Stacker Announces New, Smaller 3D Printer

By on June 26th, 2020 in printer

Tags: , , ,

Diagram of the new F1 desktop 3D printer [Source: Stacker]

Stacker announced the F1, a desktop 3D printer that is quite a bit smaller than their previous models.

The company intends on launching the device via Kickstarter in July, but has posted a teaser image on their website that shows many of the F1’s key features.

Stacker’s previous machines have several common properties, including large build volumes, multiple extruders and robustly built for industrial use. The F1 seems to inherit some of those characteristics, but it’s really quite a different machine from previous S2, S4 and S4-XL devices.

Stacker F1 Specifications

The F1 is a filament-based 3D printer that has a single extruder, unlike its siblings. However, the titanium heat break should allow extrusion temperatures of up to 310C, far higher than most desktop units. The extrusion system also sports a hardened steel nozzle, which should allow for abrasive materials like metal or glass-infused filament. However, it may still eventually wear out when exposed to carbon fiber-infused materials.

The S2 and S4 Stacker machines are multimaterial, as they include, respectively, two and four independent extruders that can operate together on a multimaterial print or print two (or four) objects simultaneously. There no need to change extruders for different materials because you have them at the ready with the two (or four) extruders on these machines.

This is not the case on the F1, which has only a single extruder. However, Stacker says this system includes “quick change hot ends”. This suggests one could swap nozzles to, for example, go to a larger or smaller extrusion diameter for higher-speed or finer-detailed prints, respectively.

The F1’s motion system appears as robust as its larger siblings, having features such as:

  • No-noise linear motion v-slot wheels
  • “Quad-gear” filament system for both rigid and flex materials
  • “High resolution stepper motors”, with “2X” accuracy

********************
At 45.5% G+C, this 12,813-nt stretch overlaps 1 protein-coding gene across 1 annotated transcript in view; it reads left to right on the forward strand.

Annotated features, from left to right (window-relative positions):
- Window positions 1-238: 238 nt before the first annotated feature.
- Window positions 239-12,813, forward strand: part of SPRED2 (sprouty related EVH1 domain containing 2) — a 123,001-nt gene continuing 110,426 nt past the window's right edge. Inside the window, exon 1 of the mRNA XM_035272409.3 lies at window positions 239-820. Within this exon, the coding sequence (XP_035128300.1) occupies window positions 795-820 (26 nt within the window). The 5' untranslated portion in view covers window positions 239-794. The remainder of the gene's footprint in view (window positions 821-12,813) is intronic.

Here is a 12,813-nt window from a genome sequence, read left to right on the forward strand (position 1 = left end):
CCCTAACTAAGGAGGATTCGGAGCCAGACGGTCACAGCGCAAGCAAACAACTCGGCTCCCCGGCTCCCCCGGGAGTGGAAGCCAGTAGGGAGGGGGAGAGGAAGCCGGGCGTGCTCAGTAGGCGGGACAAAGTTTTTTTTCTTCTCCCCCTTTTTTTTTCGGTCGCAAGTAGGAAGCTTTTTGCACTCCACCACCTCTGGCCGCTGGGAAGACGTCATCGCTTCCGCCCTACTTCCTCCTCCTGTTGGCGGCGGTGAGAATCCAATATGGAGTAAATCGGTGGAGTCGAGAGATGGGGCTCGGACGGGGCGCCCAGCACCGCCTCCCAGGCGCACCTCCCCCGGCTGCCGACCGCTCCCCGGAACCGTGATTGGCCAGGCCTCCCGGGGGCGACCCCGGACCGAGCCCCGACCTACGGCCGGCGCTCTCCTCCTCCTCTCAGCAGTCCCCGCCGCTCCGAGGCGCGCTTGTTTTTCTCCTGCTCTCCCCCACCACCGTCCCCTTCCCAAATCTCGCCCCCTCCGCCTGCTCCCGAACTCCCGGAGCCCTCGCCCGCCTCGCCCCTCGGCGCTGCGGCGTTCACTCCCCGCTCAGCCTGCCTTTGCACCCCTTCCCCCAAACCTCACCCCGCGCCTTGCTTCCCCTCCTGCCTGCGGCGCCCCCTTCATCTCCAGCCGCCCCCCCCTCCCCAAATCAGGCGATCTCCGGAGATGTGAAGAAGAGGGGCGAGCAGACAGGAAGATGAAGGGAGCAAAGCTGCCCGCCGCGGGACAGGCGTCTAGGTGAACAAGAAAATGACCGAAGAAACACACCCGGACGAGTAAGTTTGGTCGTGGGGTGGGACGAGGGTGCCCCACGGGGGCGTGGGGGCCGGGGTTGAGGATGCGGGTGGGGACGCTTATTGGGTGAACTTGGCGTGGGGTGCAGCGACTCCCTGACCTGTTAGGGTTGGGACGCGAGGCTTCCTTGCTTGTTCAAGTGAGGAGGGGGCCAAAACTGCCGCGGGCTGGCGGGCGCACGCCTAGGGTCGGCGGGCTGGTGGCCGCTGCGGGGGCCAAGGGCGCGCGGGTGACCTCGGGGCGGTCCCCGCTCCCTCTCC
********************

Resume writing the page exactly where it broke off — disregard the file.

• “Ultra rigid frame”
  • “Viscoelastic dampening system” to decrease vibration and noise

The print volume is 285 x 285 x 285 mm, sufficient to 3D print most objects. The print surface itself is a removable spring steel plate with adhesive coating (BuildTak), as is increasingly seen on many 3D printers. Stacker says they have plates with PEI, PC and Nylon available.

If you’re wondering how quickly this print surface would heat up when starting a print, there should be few concerns as the F1 includes a massive 600W “industrial grade” power supply. They don’t state heat times for the F1, but I suspect they are pretty quick.

Note in the image at top the filament is stored in an optional dry box, which Stacker calls the “F-Box”; it’s sold separately from the F1, and can handle spools up to 1kg weight.

Stacker F1 Availability

The F1 isn’t available now, but Stacker says it will launch in July on Kickstarter.

They say the MSRP is US$2,995, but it’s possible they may have a discount for early bird Kickstarter backers as most launches have in the past. We’ll find out when the campaign appears.

Stacker F1 Strategy

While the F1 seems to be a very robust desktop machine capable of 3D printing many different materials, its inclusion in Stackers lineup seems a bit odd. The company had been strongly pursuing the industrial market, hence their robust, multi-part capable previous machines. The F1 seems to diverge from that path somewhat. This is likely why they named it the “F-Series” instead of it being part of their earlier “S-Series”.

Is Stacker changing their strategy? I think they are not, and here’s my theory: their existing clients may have been asking for a smaller machine on which to develop prototypes that would later be produced in quantity on the larger Stacker devices. These lower-priced units could be placed directly beside designers for more rapid turnaround of design iterations.

In any case, the F1 looks like a very robust machine that any professional 3D printer operator could use.

Via Stacker

By Kerry Stevenson

Kerry Stevenson, aka "General Fabb" has written over 8,000 stories on 3D printing at Fabbaloo since he launched the venture in 2007, with an intention to promote and grow the incredible technology of 3D printing across the world. So far, it seems to be working!

Leave a comment